1. sustainability reporting requirements,

  2. additional demands on the transparency of financial products.

Reporting standards

The goal of SFDR is to improve the quality of information available to investors on sustainability topics. As such, it adds new reporting requirements.

More precisely, under this legislation, you are expected to publish and update information on your website about your level of integration of sustainability risks. This includes the following items:

  • How are these risks taken into account in the decision-making process?

  • What impact may these risks have on the returns of the financial products?

  • How are your remuneration policies aligned with the integration of sustainability risks?

If your firm is in the scope of SFDR, then this requirement is mandatory, regardless of your size.

In addition to that, if your firm has 500 employees or more, then you must communicate Principal Adverse Impacts (PAIs), which means the effects that your investments may have on the environment. If your company is below this employee size, this step becomes optional; however, if you choose not to report, you need to communicate on why this piece of reporting is not applicable.

The ESAs have updated the list of indicators for Principal Adverse Impacts. The principal adverse impact reporting in the SFDR is based on the principle of proportionality – for companies with fewer than 500 employees, the entity-level principal adverse impact reporting applies on a comply-or-explain basis.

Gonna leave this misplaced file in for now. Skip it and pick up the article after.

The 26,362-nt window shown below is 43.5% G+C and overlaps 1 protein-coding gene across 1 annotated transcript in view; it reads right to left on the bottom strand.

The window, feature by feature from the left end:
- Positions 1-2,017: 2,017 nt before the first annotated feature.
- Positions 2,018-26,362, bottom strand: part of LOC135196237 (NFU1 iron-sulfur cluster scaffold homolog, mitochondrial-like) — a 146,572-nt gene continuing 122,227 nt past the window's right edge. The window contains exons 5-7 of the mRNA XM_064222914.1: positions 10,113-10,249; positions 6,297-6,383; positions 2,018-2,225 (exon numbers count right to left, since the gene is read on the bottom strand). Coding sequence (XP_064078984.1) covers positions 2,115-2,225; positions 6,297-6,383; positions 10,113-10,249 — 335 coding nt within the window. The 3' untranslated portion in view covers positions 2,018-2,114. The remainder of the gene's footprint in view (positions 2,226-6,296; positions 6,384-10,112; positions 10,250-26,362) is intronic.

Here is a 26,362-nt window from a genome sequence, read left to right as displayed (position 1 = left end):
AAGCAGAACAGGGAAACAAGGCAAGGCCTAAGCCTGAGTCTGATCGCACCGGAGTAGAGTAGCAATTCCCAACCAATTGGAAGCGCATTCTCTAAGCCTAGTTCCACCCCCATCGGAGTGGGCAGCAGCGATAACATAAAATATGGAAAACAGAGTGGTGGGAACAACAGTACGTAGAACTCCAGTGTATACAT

Source: EIOPA

Principal Adverse Impacts cover all three pillars of ESG, with 18 indicators – of which 8 are related to climate and greenhouse gas emissions. This is very revealing about the importance of climate in the European Commission’s sustainability agenda.

Funds classification

The second type of obligation aims at standardising what qualifies as a sustainable financial product: for this reason, it is particularly relevant if at least one of your investment funds is marketed as a sustainable product.

SFDR makes the distinction between three types of financial products, with varying degrees of sustainability expectations and requirements.

  • Article 6 corresponds to financial products which do not take into account sustainability criteria in the investment process (“not-at-all green”).

  • Article 8 (“light green”) covers financial products which promote “environmental or social characteristics”.

  • Article 9 (“dark green”) applies to products that have sustainable investment as their objective.


Financial products may therefore fall under any of those three categories, according to their sustainability ambitions: the more sustainable, the more demanding the standards. If none of your products are marketed as sustainable, then there are no additional specific requirements, aside from the reporting standards mentioned above.